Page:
Victoria's Best Public 18 holes
Each of our best holes will have expert comments on how they should be played by Australian touring professional Ash Hall.
Ash won the Master of the Amateurs event in 2005, the Vic Open in 2009, the 2016 Vic PGA and lost to Jordan Speith in a playoff for the Emirates Australian Open in 2016.
Ash has competed in 2 Open Championships so we think he knows a little bit about how to best attack a golf hole. It's great to have Ash on board at Daddyshack.
Moonah Links - Legends Course
Nothing beats standing on an elevated 1st tee with driver in hand and a wide open target before you. The opening hole at Moonah Legends is easy on the eye, but temper your enthusiasm, there's work to be done. Designed in 2004 by Ross Perrett and nicknamed "Aaron Baddeley" this 1st hole is a great start to our best 18.
According to Ash Hall, there's two ways to play this gettable 487-meter par-5.
Feeling good? Cut it off the left side fairway bunker, catch the downhill run to finish right center. A right side finish helps take the left greenside bunkers out of the equation on approach. Depending on wind and how well you catch your drive, you're left with a mid to long iron to a raised green.
Now if you haven't got the tag "pro golfer" attached to your name, 3 solid shots and a couple of putts will do most of us nicely - thank you very much!
A left center drive (where the space is) followed by solid iron to the right side sets up a comfortable wedge to a fairly flat green. Drop a putt for birdie, but par isn't a bad way to start.
Golf's a game of decisions and execution. Standing on the 2nd tee at St Andrew Beach there's but one decision; lay up or go for it! This Tom Doak classic risk/reward design measures nearly 280m off the back and puts the green in range for the big hitters when downwind. A well struck high draw using the contours of the land might just give you a chance at eagle.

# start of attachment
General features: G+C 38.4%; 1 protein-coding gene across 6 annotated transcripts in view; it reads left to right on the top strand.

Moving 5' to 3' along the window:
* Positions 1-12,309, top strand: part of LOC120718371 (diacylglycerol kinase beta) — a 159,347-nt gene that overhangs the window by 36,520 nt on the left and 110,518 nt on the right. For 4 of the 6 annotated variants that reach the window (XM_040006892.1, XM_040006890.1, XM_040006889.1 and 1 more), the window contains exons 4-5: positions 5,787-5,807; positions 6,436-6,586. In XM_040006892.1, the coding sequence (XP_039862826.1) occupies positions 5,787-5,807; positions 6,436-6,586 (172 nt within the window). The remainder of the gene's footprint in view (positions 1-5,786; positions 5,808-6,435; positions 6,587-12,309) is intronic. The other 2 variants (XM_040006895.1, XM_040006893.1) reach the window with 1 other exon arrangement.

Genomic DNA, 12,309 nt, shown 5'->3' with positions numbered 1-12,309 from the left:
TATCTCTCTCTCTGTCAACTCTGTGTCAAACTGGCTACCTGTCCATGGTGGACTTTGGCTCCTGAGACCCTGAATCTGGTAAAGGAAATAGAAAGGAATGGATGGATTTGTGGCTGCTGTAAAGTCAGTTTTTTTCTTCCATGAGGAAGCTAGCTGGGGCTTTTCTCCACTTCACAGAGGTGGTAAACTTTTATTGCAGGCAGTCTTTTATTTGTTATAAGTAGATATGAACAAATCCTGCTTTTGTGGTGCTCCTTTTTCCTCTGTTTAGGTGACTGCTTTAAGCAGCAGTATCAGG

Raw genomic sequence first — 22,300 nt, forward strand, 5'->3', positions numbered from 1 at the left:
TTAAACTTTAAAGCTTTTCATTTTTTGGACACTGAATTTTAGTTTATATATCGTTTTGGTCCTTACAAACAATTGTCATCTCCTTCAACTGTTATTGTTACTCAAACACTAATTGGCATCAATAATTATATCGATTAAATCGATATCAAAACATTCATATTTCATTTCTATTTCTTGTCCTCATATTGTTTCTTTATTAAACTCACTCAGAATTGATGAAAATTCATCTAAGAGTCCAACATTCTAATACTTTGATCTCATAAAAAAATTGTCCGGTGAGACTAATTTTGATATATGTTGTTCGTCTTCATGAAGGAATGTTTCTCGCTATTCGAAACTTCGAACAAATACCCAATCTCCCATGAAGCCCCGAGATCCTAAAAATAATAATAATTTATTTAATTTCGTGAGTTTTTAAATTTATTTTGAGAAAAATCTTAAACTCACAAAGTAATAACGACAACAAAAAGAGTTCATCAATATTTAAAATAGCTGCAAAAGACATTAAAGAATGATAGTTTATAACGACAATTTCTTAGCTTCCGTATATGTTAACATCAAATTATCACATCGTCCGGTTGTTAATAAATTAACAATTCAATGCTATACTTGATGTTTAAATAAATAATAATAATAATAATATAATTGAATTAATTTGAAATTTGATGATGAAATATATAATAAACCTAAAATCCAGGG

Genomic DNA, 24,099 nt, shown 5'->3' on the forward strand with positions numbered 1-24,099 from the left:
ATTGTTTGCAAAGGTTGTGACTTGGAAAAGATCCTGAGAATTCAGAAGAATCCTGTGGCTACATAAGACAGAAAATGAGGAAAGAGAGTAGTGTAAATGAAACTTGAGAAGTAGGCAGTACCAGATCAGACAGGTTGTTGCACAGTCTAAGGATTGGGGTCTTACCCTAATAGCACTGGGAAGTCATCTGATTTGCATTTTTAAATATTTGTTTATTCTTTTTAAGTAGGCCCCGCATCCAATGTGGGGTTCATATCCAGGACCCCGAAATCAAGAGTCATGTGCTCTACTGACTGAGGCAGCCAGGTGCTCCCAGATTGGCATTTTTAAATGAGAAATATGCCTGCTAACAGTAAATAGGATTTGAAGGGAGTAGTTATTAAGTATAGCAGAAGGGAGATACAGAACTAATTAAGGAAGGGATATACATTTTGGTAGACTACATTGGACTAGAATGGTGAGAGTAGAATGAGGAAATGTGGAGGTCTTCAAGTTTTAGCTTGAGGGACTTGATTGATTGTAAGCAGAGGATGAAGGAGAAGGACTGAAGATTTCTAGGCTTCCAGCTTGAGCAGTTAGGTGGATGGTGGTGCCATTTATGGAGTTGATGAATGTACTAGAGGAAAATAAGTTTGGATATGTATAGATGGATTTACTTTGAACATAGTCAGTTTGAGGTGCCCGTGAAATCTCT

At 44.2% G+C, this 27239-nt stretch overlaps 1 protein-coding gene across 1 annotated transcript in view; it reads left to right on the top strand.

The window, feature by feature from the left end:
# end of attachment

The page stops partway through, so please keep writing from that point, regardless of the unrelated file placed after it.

Not feeling it? A comfortable long iron left of the fairway bunker will leave a flat lie and shooting down the length of the green. Apparently it's the easiest hole on the course, make the wrong decision or don't execute and a big number is possible. Bunkers left, right and middle from the tee and more on the left and back of the green makes this a very tough test. Worthy of its place as our best 2nd Victorian public golf hole.
According to Ash Hall it all depends on the wind. If it's favorable I like to have a go but you haven't got much margin for error. The best place to miss is right but that can leave a tricky pitch. An iron to the left center lets you fire down the length of the green but you need to take into account the elevation. Anything short will feed back towards you, maybe into the left green-side bunker.
After easing you into your round, St Andrews Beach bares its teeth at the 3rd. "The Chute" is a 405m par-4 that's rated the 2nd hardest hole on the course and for good reason too. First timers will be patting themselves on the back after finding the fairway off the tee but their mood may swing when they stare down their 2nd. A narrow opening can make you feel claustrophobic but once you negotiate "The Chute", you'll find you had more room than you initially thought.
Here's Ash Hall's take on how to attack "The Chute". Take driver off the tee and bite off as much of the dogleg as you feel comfortable with - a nice cut finishing right side of the fairway is best. Center-right gives you a better angle at the green with a shorter iron in hand. Your 2nd always seems to play touch longer, about half a club. The best place to miss is left and even slightly long as it's an easier chip or putt to the green than slopes unusually front to back.
For the weekend warrior, you're almost better off playing it as a par 5 - unless you stripe your drive. A decent drive to the center-left leaves you with the option of laying up just short of the chute or going for it. Because of the punch bowl style green, shots landing left side should feed onto the green but make sure you are long enough. Short left and right is trouble that leaves little chance to get up and down - in fact finding your ball may prove difficult.